Whatever’s happening in your life inevitably ends up in your narrative songwriting, but I wouldn’t say it’s strictly autobiographical by any means. A lot of the stuff maybe started from a feeling, then sort of evolved as the characters took shape and the stories developed. I don’t necessarily find my life to be the most interesting story that one could tell.
How conscious were you of escaping the folk/country tag?
When we were writing and arranging the songs I think we were far enough down the path of our own voice that I wasn’t consciously trying to make it not country. Certain things, like “Drivin’”, just came out sounding like country tunes. At one point in time I really didn’t want to be typecast, because country can be pejorative in some ways. But I really don’t give a shit anymore.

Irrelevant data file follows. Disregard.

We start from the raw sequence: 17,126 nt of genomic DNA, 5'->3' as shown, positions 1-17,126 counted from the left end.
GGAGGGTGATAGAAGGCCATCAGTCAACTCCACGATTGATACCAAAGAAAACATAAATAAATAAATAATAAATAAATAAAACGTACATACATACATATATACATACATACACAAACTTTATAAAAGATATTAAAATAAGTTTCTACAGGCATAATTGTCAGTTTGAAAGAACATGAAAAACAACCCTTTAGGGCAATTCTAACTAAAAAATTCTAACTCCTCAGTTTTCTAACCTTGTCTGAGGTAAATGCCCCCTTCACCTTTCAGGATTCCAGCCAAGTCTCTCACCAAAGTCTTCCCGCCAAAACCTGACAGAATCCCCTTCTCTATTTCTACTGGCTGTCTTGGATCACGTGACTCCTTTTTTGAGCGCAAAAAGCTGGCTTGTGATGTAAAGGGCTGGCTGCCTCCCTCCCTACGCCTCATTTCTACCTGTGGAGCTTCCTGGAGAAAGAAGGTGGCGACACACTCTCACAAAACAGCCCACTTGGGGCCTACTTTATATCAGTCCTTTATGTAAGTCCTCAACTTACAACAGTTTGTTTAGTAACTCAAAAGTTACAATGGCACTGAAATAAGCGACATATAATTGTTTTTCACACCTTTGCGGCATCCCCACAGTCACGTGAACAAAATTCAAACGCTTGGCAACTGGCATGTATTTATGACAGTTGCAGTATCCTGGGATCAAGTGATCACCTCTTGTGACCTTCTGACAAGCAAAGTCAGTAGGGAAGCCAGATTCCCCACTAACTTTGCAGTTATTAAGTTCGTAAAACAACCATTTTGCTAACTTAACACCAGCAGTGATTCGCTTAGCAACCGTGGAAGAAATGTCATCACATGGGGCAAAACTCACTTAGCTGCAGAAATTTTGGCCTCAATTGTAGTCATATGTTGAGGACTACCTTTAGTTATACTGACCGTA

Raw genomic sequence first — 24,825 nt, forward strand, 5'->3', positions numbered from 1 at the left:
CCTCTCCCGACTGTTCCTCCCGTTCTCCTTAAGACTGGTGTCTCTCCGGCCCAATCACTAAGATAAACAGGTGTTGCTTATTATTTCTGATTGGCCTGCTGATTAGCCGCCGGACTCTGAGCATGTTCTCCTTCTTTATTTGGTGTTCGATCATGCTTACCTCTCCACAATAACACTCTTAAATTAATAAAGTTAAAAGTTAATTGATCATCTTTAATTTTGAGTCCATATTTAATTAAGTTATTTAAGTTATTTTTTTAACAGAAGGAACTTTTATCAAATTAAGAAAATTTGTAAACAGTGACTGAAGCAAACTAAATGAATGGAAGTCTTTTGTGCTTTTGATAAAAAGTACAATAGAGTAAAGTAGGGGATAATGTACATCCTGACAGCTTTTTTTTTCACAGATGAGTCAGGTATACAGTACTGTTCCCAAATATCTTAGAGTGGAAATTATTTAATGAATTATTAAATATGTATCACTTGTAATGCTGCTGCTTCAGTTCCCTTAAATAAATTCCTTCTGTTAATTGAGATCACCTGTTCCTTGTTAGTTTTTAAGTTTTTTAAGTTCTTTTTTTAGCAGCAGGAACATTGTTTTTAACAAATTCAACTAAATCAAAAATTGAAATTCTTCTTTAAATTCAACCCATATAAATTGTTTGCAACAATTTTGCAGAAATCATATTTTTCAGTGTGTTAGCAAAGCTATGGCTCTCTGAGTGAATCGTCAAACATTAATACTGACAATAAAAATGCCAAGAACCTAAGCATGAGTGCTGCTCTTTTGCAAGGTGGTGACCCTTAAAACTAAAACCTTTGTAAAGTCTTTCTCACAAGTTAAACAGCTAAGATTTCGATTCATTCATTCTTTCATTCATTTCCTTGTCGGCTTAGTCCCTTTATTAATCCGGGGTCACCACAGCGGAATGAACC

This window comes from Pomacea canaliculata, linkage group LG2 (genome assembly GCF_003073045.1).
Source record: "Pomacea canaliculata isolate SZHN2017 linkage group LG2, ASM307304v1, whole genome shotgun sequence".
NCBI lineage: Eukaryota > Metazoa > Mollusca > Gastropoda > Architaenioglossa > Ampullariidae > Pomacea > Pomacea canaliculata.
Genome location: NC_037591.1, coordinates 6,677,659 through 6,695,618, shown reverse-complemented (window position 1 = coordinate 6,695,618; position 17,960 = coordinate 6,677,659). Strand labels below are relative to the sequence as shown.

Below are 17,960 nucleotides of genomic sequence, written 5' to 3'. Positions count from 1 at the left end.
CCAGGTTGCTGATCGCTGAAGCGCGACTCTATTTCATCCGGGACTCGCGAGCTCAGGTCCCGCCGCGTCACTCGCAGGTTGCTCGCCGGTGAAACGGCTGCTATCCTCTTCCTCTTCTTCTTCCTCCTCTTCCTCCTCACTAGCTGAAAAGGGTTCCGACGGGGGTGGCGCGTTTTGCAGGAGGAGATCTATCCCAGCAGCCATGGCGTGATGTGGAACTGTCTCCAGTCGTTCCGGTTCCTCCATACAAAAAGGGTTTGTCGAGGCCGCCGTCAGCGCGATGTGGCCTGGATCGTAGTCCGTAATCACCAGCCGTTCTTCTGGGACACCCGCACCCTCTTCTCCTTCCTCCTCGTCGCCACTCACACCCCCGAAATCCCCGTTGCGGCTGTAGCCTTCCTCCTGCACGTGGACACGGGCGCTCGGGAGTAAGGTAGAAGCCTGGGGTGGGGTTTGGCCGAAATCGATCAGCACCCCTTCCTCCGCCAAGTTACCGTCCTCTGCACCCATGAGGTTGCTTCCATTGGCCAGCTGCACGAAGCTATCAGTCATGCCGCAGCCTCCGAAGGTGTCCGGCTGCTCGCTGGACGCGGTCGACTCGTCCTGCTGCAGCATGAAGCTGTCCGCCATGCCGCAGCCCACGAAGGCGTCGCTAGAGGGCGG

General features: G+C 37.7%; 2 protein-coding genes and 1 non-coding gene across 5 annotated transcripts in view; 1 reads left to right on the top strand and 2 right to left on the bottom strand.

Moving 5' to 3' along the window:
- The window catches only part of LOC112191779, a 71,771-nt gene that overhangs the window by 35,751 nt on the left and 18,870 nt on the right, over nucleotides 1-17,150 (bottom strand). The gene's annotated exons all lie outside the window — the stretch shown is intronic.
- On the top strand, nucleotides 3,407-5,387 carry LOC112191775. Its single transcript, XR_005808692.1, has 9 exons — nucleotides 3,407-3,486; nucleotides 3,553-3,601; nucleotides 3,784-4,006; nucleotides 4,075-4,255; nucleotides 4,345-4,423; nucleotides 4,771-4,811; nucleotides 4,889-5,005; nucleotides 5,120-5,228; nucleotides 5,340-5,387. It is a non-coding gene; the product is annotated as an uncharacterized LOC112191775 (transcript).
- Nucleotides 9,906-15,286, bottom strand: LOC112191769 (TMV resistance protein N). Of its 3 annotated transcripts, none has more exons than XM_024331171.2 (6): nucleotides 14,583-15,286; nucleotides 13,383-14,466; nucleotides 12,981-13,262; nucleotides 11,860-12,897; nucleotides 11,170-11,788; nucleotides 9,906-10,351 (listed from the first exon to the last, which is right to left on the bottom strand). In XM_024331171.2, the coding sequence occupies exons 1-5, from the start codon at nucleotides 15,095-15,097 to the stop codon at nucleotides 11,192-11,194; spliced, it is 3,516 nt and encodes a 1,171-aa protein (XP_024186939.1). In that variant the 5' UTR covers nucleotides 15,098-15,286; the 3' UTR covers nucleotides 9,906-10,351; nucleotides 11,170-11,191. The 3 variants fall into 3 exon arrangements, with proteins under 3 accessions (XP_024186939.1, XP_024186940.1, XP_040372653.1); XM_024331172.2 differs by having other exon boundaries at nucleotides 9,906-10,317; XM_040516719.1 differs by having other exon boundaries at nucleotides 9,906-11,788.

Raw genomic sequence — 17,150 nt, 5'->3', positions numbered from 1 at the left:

The album is self-titled, often an indication of someone trying to make some sort of statement. Was that the case here?
I thought about it a lot. And seeing as I produced this one and we did it in Houston, where I began, I feel personally like I’ve grown into whatever I’m doing now, in a way that feels really comfortable and natural. Whereas maybe on previous records I was still kind of figuring some of that stuff out. When the record was finished I thought it sounded like us. And everyone gets to do the self-titled record thing one time, right?
INTERVIEW: ROB HUGHES